ethel’s words

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CONVICTING THE INNOCENT

In most criminal prosecutions it is easier to convict the innocent than the guilty. The guilty person, knowing the circumstances of the crime, has insight that helps him/her create a strong defense.

If Caryl Chessman had been guilty, he would have been able to defend himself--he would have known that the crime was a two-person crime, a fact that was made public after he was executed. (Prosecutors are now prohibited from hiding evidence.)

The almost-stupefying (even to me) number of innocents cleared (sometimes after half a lifetime in prison) by DNA evidence, must cause someone, SOMEONE, to wonder about possible innocence in crimes that involve no such handy sleeping evidence. Those of us who care enough to wonder, ask, why do such tragic mistakes occur, and can something be done to lessen their frequency?

Where is the Power that puts persons in prison? I think of the police. (Never mind the upper-echelon crimes--they don’t go to prison anyway.)

The police, the whole array of specialized officers today, are the first structure of Power. It is they who decide which laws to enforce; they who observe, arrest, gather or fail to gather evidence; who have first shot at destroying, fabricating, or ignoring evidence; first opportunity to intimidate, or worse, in coercing incriminating statements.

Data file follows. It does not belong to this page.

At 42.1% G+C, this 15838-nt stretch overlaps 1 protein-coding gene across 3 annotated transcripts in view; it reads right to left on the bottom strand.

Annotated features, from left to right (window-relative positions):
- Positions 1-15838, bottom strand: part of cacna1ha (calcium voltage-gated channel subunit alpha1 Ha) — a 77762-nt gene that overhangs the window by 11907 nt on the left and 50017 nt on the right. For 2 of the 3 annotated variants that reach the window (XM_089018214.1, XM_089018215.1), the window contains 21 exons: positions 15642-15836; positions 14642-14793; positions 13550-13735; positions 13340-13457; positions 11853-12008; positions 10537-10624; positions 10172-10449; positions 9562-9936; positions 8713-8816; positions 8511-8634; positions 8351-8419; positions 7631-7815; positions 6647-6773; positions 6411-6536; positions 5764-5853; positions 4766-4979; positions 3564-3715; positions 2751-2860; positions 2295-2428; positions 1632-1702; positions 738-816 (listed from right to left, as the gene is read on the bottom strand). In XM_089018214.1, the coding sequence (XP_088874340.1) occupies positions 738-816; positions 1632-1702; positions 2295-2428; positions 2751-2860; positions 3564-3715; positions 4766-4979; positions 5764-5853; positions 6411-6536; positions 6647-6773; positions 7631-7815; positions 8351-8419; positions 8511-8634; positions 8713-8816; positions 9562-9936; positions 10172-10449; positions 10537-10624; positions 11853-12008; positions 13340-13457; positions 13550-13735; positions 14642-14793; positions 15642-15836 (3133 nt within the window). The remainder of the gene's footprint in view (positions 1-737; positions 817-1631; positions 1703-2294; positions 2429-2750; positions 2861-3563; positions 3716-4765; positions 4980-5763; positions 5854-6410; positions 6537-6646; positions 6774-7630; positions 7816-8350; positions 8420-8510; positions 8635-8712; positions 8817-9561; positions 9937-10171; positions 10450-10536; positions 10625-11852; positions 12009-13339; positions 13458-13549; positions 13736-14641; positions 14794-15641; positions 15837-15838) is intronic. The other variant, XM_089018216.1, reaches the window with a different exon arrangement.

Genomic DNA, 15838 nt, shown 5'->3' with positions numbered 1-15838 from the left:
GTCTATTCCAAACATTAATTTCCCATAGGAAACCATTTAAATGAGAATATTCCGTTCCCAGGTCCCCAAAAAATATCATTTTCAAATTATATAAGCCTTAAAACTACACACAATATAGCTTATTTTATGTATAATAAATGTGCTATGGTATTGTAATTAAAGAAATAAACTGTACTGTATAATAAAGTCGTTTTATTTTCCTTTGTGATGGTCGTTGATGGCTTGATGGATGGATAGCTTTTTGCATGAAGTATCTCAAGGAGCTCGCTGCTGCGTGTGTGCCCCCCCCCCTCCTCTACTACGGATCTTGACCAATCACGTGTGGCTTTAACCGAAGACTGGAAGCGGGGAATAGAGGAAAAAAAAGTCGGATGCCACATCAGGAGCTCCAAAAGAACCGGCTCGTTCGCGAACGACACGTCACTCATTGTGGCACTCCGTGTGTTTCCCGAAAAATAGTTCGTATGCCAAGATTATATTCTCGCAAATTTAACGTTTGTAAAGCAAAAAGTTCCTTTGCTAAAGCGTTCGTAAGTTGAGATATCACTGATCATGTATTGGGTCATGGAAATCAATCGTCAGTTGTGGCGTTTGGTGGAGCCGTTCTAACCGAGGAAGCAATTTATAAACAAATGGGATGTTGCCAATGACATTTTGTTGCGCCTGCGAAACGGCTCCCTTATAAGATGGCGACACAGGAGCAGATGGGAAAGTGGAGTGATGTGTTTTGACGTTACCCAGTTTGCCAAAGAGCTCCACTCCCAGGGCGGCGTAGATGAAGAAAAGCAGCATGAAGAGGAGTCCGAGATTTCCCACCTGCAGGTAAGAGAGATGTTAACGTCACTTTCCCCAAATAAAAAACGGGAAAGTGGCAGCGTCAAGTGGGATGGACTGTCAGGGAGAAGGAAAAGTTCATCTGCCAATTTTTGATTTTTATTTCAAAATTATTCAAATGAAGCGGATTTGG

Next comes the prosecutor (in the absence of grand jury practice). The prosecutor decides whether to prosecute. He has to trust the evidence that is presented to him, but he has discretion in whether to use all or part of it.

Note:
This essay has been written by a lay person who has observed--as a lay person--criminal justice administration for seventy years, with a little formal study. There may be technical flaws in the descriptions of procedures--practices change. Unfortunately, they don’t change enough.

It does appear that the cure for mistakes consists of better education, more respect for ethics, devotion to ideals of justice, and just simple honesty. There is a lot of all of these qualities, but they are not universal. Police officers, in their position of supreme power, should be better paid, better educated in human behaviors and cultures. They should be rewarded for excellence in policing and human relations, not just the dramatic heroism that all of them would display when needed.

There are Powers that could modify police power, but those Powers think twice.

Ethel C. Hale